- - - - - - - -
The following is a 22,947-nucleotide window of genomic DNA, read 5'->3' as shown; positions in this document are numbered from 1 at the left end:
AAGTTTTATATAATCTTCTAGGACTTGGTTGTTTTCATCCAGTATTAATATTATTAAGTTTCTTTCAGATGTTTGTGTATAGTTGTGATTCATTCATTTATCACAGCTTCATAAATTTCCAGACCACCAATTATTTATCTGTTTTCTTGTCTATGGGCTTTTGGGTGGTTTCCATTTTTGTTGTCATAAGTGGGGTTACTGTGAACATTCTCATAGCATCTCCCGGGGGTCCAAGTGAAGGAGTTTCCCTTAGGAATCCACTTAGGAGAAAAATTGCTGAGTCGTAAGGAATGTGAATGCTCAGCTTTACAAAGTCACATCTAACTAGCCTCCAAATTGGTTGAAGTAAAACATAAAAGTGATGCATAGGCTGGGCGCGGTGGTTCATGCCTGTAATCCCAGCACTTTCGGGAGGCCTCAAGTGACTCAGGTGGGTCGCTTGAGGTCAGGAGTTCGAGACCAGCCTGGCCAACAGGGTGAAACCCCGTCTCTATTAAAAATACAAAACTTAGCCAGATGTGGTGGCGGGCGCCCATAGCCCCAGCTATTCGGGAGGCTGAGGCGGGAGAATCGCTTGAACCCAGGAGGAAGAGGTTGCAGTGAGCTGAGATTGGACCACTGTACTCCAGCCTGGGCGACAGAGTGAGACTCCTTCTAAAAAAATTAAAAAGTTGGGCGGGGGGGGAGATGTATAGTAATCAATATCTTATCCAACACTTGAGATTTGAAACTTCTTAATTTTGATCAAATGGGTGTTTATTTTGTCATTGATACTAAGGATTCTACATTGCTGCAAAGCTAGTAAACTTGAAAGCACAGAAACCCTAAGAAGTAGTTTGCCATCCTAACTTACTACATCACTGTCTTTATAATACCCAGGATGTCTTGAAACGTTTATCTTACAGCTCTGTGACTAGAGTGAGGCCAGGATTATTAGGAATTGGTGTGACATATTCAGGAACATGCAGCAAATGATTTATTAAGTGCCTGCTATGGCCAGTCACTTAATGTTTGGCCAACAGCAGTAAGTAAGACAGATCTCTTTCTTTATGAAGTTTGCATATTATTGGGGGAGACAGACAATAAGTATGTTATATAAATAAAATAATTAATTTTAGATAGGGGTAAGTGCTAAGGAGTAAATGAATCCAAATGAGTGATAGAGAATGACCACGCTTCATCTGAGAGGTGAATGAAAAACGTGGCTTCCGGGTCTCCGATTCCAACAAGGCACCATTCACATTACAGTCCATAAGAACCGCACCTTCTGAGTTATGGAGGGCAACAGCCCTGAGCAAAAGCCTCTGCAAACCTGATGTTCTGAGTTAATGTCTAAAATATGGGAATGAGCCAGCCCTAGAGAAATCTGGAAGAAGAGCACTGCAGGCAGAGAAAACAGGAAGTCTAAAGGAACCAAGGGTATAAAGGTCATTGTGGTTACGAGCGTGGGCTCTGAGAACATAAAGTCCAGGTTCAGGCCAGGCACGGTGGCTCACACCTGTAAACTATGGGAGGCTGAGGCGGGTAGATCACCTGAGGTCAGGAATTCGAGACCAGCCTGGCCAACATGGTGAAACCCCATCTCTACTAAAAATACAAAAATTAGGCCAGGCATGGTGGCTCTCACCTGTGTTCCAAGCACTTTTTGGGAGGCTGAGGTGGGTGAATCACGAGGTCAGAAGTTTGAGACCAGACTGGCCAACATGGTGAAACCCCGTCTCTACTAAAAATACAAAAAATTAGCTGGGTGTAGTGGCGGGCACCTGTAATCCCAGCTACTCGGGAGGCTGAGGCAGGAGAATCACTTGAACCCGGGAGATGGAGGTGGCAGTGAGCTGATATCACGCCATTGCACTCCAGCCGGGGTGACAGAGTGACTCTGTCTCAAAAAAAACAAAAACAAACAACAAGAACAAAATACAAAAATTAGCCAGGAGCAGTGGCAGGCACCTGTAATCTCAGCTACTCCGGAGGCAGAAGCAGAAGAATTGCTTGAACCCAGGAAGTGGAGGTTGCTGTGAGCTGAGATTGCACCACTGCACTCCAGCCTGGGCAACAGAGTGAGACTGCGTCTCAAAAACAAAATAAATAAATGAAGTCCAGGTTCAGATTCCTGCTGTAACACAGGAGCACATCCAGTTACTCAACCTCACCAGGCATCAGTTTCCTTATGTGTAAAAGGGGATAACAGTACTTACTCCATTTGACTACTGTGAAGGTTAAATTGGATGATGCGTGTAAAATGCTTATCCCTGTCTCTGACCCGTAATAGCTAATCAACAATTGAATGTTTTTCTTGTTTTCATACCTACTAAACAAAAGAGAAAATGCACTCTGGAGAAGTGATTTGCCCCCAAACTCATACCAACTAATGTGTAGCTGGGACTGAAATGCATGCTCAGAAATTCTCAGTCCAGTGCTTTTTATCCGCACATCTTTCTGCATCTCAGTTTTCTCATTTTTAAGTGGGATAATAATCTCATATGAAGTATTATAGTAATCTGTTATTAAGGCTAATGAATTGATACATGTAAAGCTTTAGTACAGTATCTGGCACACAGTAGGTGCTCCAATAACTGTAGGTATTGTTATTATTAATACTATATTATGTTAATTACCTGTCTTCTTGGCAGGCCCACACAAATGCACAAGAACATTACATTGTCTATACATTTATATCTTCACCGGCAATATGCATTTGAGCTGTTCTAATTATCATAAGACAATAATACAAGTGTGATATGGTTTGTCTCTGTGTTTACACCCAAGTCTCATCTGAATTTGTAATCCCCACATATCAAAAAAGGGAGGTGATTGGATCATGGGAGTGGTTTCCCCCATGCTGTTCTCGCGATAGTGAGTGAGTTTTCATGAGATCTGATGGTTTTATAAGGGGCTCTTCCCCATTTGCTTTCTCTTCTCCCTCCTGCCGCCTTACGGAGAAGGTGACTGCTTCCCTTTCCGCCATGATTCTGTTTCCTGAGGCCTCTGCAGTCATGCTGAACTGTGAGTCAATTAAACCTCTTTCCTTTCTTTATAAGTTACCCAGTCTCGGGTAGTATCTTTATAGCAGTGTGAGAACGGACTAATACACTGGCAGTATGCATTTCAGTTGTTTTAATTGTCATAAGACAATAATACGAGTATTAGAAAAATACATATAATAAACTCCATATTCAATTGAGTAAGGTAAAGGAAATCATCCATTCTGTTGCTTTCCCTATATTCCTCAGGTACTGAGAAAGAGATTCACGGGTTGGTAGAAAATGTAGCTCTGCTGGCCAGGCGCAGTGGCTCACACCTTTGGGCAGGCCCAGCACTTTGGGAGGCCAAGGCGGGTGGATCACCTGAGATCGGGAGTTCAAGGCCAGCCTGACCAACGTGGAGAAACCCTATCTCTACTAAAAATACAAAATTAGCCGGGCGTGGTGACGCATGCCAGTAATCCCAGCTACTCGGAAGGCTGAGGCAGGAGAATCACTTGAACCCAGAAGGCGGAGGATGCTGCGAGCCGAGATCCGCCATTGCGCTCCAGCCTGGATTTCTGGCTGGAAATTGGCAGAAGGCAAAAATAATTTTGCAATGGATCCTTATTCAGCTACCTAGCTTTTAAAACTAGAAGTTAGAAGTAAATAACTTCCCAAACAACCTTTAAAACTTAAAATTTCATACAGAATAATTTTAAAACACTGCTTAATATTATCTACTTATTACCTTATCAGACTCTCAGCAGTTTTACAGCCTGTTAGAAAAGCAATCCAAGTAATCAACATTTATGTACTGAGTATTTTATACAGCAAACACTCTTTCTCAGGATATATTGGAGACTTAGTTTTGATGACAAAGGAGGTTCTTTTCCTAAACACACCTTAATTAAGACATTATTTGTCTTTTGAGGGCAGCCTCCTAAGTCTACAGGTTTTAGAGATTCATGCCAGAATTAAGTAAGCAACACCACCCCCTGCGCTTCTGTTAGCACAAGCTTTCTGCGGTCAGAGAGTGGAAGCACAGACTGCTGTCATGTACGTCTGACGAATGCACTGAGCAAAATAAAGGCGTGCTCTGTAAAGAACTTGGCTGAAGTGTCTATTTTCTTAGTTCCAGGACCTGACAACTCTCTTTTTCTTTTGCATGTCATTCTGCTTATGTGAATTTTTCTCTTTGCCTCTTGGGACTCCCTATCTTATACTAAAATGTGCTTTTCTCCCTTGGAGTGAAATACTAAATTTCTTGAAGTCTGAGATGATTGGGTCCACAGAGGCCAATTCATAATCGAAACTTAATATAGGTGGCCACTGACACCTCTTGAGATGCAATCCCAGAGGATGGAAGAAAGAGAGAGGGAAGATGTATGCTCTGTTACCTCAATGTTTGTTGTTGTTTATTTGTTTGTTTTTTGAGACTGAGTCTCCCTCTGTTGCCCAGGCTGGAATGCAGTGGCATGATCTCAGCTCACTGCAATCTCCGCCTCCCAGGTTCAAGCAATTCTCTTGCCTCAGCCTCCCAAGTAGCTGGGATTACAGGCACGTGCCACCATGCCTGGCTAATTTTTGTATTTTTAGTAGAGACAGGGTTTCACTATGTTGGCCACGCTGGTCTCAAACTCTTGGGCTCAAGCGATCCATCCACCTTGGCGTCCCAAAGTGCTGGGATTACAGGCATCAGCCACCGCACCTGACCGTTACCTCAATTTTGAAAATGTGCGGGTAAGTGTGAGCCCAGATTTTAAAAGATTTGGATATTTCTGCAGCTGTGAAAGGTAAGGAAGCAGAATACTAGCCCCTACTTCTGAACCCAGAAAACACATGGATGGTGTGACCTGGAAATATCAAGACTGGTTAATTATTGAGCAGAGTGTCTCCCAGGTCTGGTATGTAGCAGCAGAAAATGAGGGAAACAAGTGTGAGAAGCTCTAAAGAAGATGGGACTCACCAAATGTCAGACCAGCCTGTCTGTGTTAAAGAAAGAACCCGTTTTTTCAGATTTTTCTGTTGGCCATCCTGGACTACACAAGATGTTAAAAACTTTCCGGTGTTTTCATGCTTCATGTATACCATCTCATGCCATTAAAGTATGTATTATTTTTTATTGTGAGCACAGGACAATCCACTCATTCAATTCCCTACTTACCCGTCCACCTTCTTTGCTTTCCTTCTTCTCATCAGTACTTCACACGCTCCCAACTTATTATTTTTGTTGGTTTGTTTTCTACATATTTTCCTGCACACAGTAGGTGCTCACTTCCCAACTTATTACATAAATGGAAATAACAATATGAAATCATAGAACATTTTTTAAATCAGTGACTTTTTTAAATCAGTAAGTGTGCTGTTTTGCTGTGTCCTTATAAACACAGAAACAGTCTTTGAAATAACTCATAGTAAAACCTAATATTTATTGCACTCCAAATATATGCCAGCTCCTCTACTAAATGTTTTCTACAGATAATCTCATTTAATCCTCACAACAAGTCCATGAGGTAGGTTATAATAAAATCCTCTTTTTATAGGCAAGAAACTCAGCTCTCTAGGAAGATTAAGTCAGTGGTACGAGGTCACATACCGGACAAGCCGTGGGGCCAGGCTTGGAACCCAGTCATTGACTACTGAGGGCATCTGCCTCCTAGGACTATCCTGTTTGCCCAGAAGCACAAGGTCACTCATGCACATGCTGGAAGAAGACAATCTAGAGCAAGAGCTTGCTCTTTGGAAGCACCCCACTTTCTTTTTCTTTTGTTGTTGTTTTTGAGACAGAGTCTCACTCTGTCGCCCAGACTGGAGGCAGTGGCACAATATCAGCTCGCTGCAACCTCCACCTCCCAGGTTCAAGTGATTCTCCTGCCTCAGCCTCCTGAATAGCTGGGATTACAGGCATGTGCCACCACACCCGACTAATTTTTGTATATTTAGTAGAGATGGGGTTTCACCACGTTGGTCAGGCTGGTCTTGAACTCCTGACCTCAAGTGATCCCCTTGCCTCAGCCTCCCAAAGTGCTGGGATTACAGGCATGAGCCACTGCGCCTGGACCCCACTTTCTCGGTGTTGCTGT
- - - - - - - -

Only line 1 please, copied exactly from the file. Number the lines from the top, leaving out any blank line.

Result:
The following is a 22,947-nucleotide window of genomic DNA, read 5'->3' as shown; positions in this document are numbered from 1 at the left end: